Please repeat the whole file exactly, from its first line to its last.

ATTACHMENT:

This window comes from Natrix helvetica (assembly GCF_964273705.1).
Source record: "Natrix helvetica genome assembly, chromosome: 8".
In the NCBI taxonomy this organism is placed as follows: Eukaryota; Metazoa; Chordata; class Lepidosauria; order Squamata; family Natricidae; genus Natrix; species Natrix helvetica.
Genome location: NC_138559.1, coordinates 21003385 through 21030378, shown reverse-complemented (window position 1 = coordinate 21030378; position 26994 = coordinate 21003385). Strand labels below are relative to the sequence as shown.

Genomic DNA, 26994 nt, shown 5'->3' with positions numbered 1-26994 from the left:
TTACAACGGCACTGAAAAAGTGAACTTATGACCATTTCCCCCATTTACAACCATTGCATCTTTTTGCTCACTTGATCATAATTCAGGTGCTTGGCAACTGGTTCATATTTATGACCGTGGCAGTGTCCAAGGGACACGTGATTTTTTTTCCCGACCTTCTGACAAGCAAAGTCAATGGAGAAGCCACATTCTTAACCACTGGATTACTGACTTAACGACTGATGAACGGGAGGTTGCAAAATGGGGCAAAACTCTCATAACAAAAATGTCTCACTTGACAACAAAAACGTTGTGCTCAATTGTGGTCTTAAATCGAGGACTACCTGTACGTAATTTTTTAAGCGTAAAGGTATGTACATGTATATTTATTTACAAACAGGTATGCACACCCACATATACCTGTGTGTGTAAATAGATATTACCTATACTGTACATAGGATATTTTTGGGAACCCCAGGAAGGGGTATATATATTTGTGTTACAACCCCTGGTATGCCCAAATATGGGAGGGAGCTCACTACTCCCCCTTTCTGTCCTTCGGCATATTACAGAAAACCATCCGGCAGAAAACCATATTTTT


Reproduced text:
This window comes from Natrix helvetica (assembly GCF_964273705.1).
Source record: "Natrix helvetica genome assembly, chromosome: 8".
In the NCBI taxonomy this organism is placed as follows: Eukaryota; Metazoa; Chordata; class Lepidosauria; order Squamata; family Natricidae; genus Natrix; species Natrix helvetica.
Genome location: NC_138559.1, coordinates 21003385 through 21030378, shown reverse-complemented (window position 1 = coordinate 21030378; position 26994 = coordinate 21003385). Strand labels below are relative to the sequence as shown.

Genomic DNA, 26994 nt, shown 5'->3' with positions numbered 1-26994 from the left:
TTACAACGGCACTGAAAAAGTGAACTTATGACCATTTCCCCCATTTACAACCATTGCATCTTTTTGCTCACTTGATCATAATTCAGGTGCTTGGCAACTGGTTCATATTTATGACCGTGGCAGTGTCCAAGGGACACGTGATTTTTTTTCCCGACCTTCTGACAAGCAAAGTCAATGGAGAAGCCACATTCTTAACCACTGGATTACTGACTTAACGACTGATGAACGGGAGGTTGCAAAATGGGGCAAAACTCTCATAACAAAAATGTCTCACTTGACAACAAAAACGTTGTGCTCAATTGTGGTCTTAAATCGAGGACTACCTGTACGTAATTTTTTAAGCGTAAAGGTATGTACATGTATATTTATTTACAAACAGGTATGCACACCCACATATACCTGTGTGTGTAAATAGATATTACCTATACTGTACATAGGATATTTTTGGGAACCCCAGGAAGGGGTATATATATTTGTGTTACAACCCCTGGTATGCCCAAATATGGGAGGGAGCTCACTACTCCCCCTTTCTGTCCTTCGGCATATTACAGAAAACCATCCGGCAGAAAACCATATTTTT